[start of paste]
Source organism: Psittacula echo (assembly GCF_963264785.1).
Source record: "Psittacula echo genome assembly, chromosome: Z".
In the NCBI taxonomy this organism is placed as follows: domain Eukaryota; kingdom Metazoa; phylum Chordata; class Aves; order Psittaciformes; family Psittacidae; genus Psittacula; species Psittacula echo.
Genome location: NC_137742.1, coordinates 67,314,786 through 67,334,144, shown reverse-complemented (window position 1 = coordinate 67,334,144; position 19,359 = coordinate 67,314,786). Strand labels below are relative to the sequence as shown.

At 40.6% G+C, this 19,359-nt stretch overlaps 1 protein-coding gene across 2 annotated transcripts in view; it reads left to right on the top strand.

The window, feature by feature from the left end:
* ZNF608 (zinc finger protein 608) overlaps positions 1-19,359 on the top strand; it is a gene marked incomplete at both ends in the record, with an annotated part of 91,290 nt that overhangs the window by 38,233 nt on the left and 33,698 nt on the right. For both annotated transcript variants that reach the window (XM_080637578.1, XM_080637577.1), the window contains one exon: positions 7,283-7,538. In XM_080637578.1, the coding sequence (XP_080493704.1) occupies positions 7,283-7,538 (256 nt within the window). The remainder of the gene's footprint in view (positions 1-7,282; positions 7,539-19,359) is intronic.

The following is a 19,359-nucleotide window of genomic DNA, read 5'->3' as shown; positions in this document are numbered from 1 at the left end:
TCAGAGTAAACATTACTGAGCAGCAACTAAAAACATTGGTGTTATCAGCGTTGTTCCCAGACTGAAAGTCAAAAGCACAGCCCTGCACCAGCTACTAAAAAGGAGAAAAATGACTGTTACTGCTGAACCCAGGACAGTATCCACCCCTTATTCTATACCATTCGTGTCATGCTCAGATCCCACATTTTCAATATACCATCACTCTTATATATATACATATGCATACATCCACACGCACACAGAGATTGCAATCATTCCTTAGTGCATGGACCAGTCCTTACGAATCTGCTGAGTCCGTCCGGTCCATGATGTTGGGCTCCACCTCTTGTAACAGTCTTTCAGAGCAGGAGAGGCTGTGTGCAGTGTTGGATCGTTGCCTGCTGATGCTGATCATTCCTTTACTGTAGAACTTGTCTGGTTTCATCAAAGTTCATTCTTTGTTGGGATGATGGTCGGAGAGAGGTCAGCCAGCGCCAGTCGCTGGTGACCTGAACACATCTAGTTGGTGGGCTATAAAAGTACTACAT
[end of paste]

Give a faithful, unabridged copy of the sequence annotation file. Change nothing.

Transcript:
Source organism: Psittacula echo (assembly GCF_963264785.1).
Source record: "Psittacula echo genome assembly, chromosome: Z".
In the NCBI taxonomy this organism is placed as follows: domain Eukaryota; kingdom Metazoa; phylum Chordata; class Aves; order Psittaciformes; family Psittacidae; genus Psittacula; species Psittacula echo.
Genome location: NC_137742.1, coordinates 67,314,786 through 67,334,144, shown reverse-complemented (window position 1 = coordinate 67,334,144; position 19,359 = coordinate 67,314,786). Strand labels below are relative to the sequence as shown.

At 40.6% G+C, this 19,359-nt stretch overlaps 1 protein-coding gene across 2 annotated transcripts in view; it reads left to right on the top strand.

The window, feature by feature from the left end:
* ZNF608 (zinc finger protein 608) overlaps positions 1-19,359 on the top strand; it is a gene marked incomplete at both ends in the record, with an annotated part of 91,290 nt that overhangs the window by 38,233 nt on the left and 33,698 nt on the right. For both annotated transcript variants that reach the window (XM_080637578.1, XM_080637577.1), the window contains one exon: positions 7,283-7,538. In XM_080637578.1, the coding sequence (XP_080493704.1) occupies positions 7,283-7,538 (256 nt within the window). The remainder of the gene's footprint in view (positions 1-7,282; positions 7,539-19,359) is intronic.

The following is a 19,359-nucleotide window of genomic DNA, read 5'->3' as shown; positions in this document are numbered from 1 at the left end:
TCAGAGTAAACATTACTGAGCAGCAACTAAAAACATTGGTGTTATCAGCGTTGTTCCCAGACTGAAAGTCAAAAGCACAGCCCTGCACCAGCTACTAAAAAGGAGAAAAATGACTGTTACTGCTGAACCCAGGACAGTATCCACCCCTTATTCTATACCATTCGTGTCATGCTCAGATCCCACATTTTCAATATACCATCACTCTTATATATATACATATGCATACATCCACACGCACACAGAGATTGCAATCATTCCTTAGTGCATGGACCAGTCCTTACGAATCTGCTGAGTCCGTCCGGTCCATGATGTTGGGCTCCACCTCTTGTAACAGTCTTTCAGAGCAGGAGAGGCTGTGTGCAGTGTTGGATCGTTGCCTGCTGATGCTGATCATTCCTTTACTGTAGAACTTGTCTGGTTTCATCAAAGTTCATTCTTTGTTGGGATGATGGTCGGAGAGAGGTCAGCCAGCGCCAGTCGCTGGTGACCTGAACACATCTAGTTGGTGGGCTATAAAAGTACTACAT